poemless. a slap in the face of public taste.

November 24, 2010

Pilgrim Weather

Filed under: Culture: U.S. — poemless @ 6:38 PM

I have this memory.

I don’t know if I dreamt it, or if it is an event that actually happened.

It was a Pilgrim weather day, but I don’t know, it could have been in March, it could have been in December. My Kindergarten class took an excursion to see a cow. But it seems to me we were not told the purpose of the field trip until we arrived, and perhaps not even then. Outside, it was dark, but who would take little children to see a cow at night? It must have been in the afternoon, when my Kindergarten class usually met. So it was a dark afternoon, bleak, wet, cold. I remember my teacher, Mrs. Blair, being frustrated or confused or something, something wasn’t going right, though I couldn’t divine what exactly, just the air of mismanagement and possible danger. This exacerbated the already eerie feeling provoked by being on a farm in the dark in the rain and of having been ripped from civilization and parents for perhaps the first time in my life. The wind was whistling, the sky was overcast, and we marched through black mud and into some kind of manger, where a cow was lying down, lit only by a lantern. The cow seemed sad, or scared. I suspect that it was having a baby, or had or was expected to presently. Because it was a huge to do, and why would you drag a group of 5 years olds through the mud just to see a regular cow not doing anything but lying in a barn?

The whole event spooked me.

It sounds like a dream, but I am certain this happened. The memories of small children are basically the same as dreams. Something is going on and, lacking vital information, you cannot make sense of it, so you create a narrative in which it is comprehensible. And add a mysterious animal.

When I was little, I was afraid of Pilgrims. For my Russian readers, I am referring to these Pilgrims. Even before I was old enough to appreciate their religio-capitalist occupation of native lands, their past time of witch-hanging and generally creepy Protestantism, I feared them. Pilgrims were never depicted as being creatures of whimsy, romance or creative temperament. No, they were a decidedly stern, self-loathing prudes who saw the world in the same black and white as their weird Pilgrim clothing. Who would want to spend Thanksgiving with this lot? (Also, how obnoxious is it to thank God for the abundance you reaped from colonizing a foreign land? God didn’t give you that stuff, you took it!) Anyway, I think part of what terrified me about Pilgrims was the weather associated with them. In my little 5 year old mind, every day of a Pilgrim’s life was as grey and bleak and spooky. They were like vampires, unable to coexist with the warmth of sunlight or the scent of blooming flowers. And mid-November was like their midnight. And also in my 5 year old mind, they continued to live among us. Oh sure, maybe the bulk of their society had disappeared, but there had to be some stragglers. Just as today there are still Amish, in 1980 there were still Pilgrims. Right? Lurking in the woods, in their olden days dress, muskets slung over their arms, lying in wait for an Indian, a witch, or an unwitting 5 year old girl on a field trip? I could see the Pilgrims before my eyes. No, they were not exactly malicious. But, like the inhabitants of my small town, their simplicity, fake kindness and prudishness put me on alert. I didn’t know what they were up to, but it was surely straight outta Stephen King.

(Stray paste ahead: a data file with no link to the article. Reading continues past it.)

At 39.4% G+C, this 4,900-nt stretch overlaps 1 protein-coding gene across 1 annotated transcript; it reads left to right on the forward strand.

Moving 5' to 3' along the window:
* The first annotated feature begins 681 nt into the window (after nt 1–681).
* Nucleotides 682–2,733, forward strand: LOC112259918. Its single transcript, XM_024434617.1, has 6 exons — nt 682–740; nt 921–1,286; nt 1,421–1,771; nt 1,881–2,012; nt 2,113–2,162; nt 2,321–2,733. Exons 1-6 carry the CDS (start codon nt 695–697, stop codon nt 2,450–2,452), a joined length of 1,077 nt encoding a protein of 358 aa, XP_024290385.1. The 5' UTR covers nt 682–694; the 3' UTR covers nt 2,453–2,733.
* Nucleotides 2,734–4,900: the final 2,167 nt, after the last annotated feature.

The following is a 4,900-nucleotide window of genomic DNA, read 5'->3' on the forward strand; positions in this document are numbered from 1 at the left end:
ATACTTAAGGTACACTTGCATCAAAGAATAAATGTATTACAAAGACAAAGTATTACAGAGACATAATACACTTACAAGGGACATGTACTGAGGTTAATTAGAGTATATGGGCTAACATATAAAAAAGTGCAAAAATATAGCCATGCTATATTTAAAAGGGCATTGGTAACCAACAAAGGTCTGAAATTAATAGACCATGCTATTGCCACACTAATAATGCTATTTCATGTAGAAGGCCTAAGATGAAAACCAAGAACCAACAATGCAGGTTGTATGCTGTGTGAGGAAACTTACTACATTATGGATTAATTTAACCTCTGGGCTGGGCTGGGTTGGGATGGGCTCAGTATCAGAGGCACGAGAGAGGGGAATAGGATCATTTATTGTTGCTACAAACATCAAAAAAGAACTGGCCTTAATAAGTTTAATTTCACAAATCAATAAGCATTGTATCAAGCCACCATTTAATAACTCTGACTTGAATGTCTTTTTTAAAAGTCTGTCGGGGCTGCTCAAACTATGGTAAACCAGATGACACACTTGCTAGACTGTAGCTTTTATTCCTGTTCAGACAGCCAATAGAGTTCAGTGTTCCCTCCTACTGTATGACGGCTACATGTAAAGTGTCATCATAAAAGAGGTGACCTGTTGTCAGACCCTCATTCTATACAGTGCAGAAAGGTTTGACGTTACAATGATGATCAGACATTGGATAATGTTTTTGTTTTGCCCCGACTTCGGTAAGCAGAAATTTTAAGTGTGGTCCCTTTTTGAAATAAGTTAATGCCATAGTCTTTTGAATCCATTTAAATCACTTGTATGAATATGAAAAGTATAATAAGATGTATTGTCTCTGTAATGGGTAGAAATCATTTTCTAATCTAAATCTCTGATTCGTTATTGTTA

I really loathed, and continue to loathe, the small town in which I grew up. Not the quaint river town where I was born and schooled and where my family resides to this day, but the town of two thousand, further inland, on the threashold of civilization, surrounded on all sides by cornfield and dirt. One road impaled the beast. The journey heading out of town and toward the greater Metro East area seemed torturous as a kid. Why couldn’t we live in a normal town, the kind that is next to other normal towns, and not separated from normal things like movie theaters and schools and shops and grandparents by a 20 minute drive down a long, straight, narrow highway lined on one side with a railroad track and the other with fields of … nothing? I resented the road more than the town, even. The town had nothing to offer human civilization, but the road seemed to exist to prove a point. The souls who live here have been ostracized. This road was the restraining order those bitches Culture and Society had filed against us. Utterly depressing. There was nothing to do during that drive but reflect upon the desolation and ugliness crawling at the windshield. At night I would rest my head back, look up at the stars (yes) and listen to the radio. But for some strange reason, on days like today, days like the cow pilgrimage, Pilgrim weather days, I kind of loved this road. The blond and rust colored fields slashed with black trenches of mud. The leafless trees -not entirely, a few leaves remained, sitting shiva for their fallen comrades- clawing at the sky. A lone crow on a telephone pole. The way it doesn’t rain but everything is wet, phantom rain. The forgotten train tracks. The absolute silence. The emptiness and no ambition to be otherwise. It was the money shot of every indie filmmaker’s dreams. On these days, Pilgrim weather days, I almost miss that rural hell. Not enough to make me return, not even for a minute, but enough to supply me with the appreciation required of maturity.